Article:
It’s Time to Forgo Band-Aid Solutions and Shift to Unified Retail
In his book "The Tipping Point," author Malcolm Gladwell described the Band-Aid solution as the best kind of solution because it “solves a problem with the minimum amount of effort, time and cost.” Gladwell’s point is excellent, but only if you’re trying to patch a problem while maintaining the status quo. If the status quo is unsustainable because your industry is facing a disruption that’s so massive it can only be described in apocalyptic terms, then a Band-Aid solution isn’t a fix at all; it’s a blinder that will doom retailers to obsolescence through technical debt.
At the moment, band-aid solutions dominate the conversation in retail. If retailers aren’t focused on in-app purchases, then they’re obsessing over how to deploy location data to their retargeting solutions, or how to connect social with loyalty programs. There’s nothing wrong with these solutions generally. However, by investing in technologies that are meant to optimize individual engagements, the end result can in many cases be a more fragmented engagement with differing views of a customer. With so many disruptions to retail, this is an important distinction of pressing to innovate quickly, leveraging band-aid solutions when necessary and protecting against technical debt that has short- and long-term drains on your intellectual capital.
Retailers must focus on redefining engagement value for all consumers in efficient and scalable ways. Above all, it's critical to understand how consumers are using technology in their everyday lives, and then employing technology to implant the retail brand as an essential part of their lifestyles.
This is what Gartner calls the transformation from multichannel to unified retail commerce. The goal is to unify all customer-facing processes to meet customer expectations. In order to keep the focus on engagement across the marketplace, the theory of unified retail commerce calls for all customer-facing processes to be defined in their most basic terms: consume, search, transact and fulfill. If retailers think of those processes from a consumer point of view, their market intelligence becomes the basis for new digital business transformations that align with retail’s present and future.
Central to that future is marketing automation, especially as it relates to SaaS integrations at point of sale. Between Alexa and the advent of the Dash button, Amazon.com has reset consumer expectations around consumption, search, transacting and fulfillment in automated ways — innovations that have helped the company capture 35 percent of total e-commerce sales during the fourth quarter, according to Morgan Stanley.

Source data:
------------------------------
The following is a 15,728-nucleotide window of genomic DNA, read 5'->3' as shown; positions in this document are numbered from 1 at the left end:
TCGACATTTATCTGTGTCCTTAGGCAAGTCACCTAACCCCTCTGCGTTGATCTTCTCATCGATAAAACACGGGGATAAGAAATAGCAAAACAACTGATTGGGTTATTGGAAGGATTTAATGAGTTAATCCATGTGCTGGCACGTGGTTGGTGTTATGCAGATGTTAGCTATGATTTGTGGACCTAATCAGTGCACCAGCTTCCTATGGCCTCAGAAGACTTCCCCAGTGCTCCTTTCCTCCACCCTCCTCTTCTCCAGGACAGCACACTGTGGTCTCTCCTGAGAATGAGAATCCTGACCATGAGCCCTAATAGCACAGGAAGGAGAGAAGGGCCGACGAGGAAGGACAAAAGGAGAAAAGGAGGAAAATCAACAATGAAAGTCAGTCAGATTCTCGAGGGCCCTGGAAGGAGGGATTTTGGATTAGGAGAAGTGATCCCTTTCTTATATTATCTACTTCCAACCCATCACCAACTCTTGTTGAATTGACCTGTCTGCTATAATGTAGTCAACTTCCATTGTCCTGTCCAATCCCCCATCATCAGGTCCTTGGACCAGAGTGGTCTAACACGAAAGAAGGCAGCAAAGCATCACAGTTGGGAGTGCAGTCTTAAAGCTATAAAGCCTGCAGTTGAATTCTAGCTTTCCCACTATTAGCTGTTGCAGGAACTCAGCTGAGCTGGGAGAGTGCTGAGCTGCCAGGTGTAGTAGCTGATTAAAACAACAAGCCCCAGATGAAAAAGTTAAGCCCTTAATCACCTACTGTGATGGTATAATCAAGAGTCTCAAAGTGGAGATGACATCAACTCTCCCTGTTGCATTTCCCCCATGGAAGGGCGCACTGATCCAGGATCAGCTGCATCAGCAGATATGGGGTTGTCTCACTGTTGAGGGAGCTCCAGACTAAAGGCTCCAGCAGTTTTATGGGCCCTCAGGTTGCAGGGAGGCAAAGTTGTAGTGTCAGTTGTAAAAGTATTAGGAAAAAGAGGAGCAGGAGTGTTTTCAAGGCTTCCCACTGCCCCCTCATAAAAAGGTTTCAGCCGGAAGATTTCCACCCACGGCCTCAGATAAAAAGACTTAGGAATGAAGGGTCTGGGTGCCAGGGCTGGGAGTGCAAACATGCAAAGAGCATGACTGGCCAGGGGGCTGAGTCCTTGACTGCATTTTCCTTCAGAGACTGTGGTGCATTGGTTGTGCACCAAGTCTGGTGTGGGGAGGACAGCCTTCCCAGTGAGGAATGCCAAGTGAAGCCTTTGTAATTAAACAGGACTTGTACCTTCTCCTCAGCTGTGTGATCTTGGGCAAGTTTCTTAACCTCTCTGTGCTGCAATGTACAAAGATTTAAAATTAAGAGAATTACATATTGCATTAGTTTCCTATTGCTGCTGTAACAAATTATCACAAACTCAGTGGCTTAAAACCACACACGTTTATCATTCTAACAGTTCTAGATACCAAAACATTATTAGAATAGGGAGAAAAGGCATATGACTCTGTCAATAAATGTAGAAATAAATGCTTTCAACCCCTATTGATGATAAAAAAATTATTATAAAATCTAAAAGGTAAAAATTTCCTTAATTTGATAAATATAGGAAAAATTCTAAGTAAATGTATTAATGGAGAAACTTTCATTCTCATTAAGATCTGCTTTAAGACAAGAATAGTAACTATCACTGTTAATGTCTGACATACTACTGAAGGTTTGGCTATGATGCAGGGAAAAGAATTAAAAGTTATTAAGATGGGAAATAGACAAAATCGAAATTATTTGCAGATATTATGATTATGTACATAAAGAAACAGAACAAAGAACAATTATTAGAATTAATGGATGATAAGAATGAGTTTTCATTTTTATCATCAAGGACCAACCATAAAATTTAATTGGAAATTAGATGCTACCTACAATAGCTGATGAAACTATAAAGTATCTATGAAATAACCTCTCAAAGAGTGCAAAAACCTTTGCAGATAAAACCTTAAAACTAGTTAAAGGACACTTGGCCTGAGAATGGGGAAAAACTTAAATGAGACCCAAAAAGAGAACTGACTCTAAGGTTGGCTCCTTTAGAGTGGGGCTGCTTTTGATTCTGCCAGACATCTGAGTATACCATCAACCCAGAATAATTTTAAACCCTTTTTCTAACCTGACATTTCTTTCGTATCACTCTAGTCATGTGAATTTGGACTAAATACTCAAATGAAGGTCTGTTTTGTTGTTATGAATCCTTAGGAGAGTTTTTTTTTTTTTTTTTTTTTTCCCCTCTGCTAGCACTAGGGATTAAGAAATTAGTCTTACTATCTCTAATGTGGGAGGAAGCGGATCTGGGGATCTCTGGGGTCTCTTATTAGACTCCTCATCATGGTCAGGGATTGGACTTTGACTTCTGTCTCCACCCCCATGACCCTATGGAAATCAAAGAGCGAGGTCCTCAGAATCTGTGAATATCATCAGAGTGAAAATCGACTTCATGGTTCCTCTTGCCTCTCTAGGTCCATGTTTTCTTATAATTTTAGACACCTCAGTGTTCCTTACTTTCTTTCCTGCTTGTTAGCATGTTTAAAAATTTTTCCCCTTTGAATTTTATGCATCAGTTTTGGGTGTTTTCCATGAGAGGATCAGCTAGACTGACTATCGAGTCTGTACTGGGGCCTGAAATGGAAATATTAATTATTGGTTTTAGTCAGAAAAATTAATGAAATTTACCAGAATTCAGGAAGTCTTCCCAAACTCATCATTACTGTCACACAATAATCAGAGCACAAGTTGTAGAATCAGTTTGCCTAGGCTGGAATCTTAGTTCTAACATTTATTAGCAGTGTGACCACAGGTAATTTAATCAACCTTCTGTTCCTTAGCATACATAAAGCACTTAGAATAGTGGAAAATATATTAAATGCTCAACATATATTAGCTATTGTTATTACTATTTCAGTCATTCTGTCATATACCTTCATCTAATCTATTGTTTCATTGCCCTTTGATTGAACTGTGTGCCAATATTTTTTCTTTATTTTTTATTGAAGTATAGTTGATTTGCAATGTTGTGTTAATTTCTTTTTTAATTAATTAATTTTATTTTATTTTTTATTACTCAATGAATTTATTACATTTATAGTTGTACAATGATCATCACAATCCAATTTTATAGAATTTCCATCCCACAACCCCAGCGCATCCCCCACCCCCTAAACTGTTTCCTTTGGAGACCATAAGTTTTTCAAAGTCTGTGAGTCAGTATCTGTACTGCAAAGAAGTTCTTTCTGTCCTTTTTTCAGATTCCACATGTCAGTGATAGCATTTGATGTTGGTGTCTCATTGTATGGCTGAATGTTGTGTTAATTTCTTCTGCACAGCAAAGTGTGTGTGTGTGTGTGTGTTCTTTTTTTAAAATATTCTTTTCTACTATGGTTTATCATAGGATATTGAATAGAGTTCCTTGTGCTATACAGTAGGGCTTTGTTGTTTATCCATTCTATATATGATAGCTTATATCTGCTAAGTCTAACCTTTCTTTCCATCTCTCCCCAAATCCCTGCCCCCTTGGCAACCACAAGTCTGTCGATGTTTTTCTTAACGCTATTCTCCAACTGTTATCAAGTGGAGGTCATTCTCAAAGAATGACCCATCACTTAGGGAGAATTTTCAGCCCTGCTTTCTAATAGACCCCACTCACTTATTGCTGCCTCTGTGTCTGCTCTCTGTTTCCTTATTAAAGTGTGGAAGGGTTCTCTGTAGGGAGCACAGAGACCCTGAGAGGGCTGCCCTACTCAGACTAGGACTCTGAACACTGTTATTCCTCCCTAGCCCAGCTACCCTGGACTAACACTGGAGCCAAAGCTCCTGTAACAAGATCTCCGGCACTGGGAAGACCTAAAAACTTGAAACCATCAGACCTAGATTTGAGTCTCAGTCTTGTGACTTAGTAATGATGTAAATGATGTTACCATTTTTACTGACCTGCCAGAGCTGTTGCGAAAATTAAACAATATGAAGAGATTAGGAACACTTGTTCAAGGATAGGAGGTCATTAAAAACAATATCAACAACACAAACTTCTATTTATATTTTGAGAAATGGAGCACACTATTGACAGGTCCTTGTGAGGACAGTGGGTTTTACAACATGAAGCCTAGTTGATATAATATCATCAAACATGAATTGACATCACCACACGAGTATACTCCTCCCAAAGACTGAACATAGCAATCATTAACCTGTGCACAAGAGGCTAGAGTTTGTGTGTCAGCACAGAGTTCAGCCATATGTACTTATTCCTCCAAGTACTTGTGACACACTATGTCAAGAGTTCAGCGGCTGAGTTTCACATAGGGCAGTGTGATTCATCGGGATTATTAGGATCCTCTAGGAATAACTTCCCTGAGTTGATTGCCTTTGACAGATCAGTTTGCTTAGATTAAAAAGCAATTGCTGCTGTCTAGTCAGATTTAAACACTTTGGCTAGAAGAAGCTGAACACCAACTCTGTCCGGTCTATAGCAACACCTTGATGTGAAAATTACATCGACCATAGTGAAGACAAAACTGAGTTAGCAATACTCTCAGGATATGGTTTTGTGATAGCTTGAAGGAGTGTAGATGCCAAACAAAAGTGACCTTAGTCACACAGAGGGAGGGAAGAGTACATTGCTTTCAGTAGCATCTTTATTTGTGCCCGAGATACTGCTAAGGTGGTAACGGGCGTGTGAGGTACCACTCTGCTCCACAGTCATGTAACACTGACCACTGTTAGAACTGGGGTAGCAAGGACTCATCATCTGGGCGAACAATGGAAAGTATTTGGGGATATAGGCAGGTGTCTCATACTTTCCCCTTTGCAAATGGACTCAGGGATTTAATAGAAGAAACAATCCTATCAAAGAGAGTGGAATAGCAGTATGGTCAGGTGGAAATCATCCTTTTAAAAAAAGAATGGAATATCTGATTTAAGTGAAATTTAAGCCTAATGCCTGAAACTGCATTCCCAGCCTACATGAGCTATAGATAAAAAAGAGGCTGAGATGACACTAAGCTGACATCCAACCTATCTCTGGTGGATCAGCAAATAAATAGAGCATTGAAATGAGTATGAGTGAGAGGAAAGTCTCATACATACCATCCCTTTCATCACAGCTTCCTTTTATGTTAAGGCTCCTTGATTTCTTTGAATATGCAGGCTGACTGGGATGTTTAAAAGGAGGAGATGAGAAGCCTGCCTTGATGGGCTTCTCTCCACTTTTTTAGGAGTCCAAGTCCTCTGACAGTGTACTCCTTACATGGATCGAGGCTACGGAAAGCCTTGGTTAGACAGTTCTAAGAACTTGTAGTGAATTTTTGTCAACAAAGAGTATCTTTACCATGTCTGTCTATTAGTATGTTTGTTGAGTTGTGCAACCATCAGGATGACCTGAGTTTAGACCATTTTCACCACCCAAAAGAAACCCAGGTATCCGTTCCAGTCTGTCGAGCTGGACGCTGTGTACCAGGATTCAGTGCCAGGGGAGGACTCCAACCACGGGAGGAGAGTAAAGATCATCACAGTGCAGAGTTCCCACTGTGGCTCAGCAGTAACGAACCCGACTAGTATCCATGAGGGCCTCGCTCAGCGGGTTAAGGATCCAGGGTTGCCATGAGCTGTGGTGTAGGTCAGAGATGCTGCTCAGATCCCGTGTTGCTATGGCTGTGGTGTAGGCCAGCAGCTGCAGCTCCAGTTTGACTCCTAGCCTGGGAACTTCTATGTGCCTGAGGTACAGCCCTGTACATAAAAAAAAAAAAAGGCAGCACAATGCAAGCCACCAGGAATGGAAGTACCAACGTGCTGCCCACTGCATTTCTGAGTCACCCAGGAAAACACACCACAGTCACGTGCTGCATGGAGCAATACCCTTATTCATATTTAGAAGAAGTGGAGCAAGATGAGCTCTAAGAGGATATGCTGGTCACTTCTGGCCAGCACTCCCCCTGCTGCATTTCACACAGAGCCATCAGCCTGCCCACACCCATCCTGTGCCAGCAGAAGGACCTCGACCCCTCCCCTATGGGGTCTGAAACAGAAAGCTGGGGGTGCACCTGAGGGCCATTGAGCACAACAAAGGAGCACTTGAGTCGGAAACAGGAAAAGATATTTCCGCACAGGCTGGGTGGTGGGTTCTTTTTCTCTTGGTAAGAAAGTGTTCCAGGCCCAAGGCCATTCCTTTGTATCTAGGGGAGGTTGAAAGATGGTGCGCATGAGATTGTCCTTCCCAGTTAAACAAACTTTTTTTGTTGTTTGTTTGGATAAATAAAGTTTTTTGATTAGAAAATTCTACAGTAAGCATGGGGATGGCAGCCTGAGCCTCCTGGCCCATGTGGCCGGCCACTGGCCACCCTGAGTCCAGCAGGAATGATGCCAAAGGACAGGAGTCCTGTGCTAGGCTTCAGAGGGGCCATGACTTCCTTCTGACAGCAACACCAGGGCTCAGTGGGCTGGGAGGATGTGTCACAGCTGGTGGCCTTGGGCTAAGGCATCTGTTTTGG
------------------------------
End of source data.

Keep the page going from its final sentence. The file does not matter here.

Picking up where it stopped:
In contrast, short-term solutions that are designed to optimize only specific shopper segments without a view of the market as a whole will virtually always fail to be sustainable.
Unified retail commerce doesn’t discount individualization or a channel’s impact. It doesn’t minimize the stacking effect of channels used in coordination. Rather, it forces organizations to simplify a very complex customer experience and not lose sight of the brand immersion goals in lieu of channel tactics.
“Good marketers see consumers as complete human beings with all the dimensions real people have.” — Jonah Sachs
Related story: Ready or Not, Digital-First Retail is Here
With more than 25 years of experience in digital marketing and marketing technology, Baker is an award-winning industry thought leader, columnist and speaker. He has held executive roles at publicly traded, leading agencies and marketing services providers including Razorfish, Targetbase, Agency.com and Acxiom. Direct Marketing roles at American Airlines and Franklin Covey as well as startups including Cordial, TwelveHorses, MindArrow/RadicalMail — a first generation rich media messaging company — and DigitalThink, the first eLearning Platform that went public in 1999. He has served as strategic advisor to various media and technology companies.
Baker is one of only three individuals to be awarded the MediaPost Lifetime Achievement award (in 2012) for his contributions to the digital marketing industry, and he was also the recipient of the DMA-EEC Thought Leader of the Year award in 2016 for his positive impact on digital marketing. He is a MediaPost “Email Insider” columnist and former “Email Insider” Summit Chairman and program director. His works have also been published in iMedia Connection, Internet Retailer, Adweek, Direct Marketing News, ClickZ, The Drum and Chief Marketer.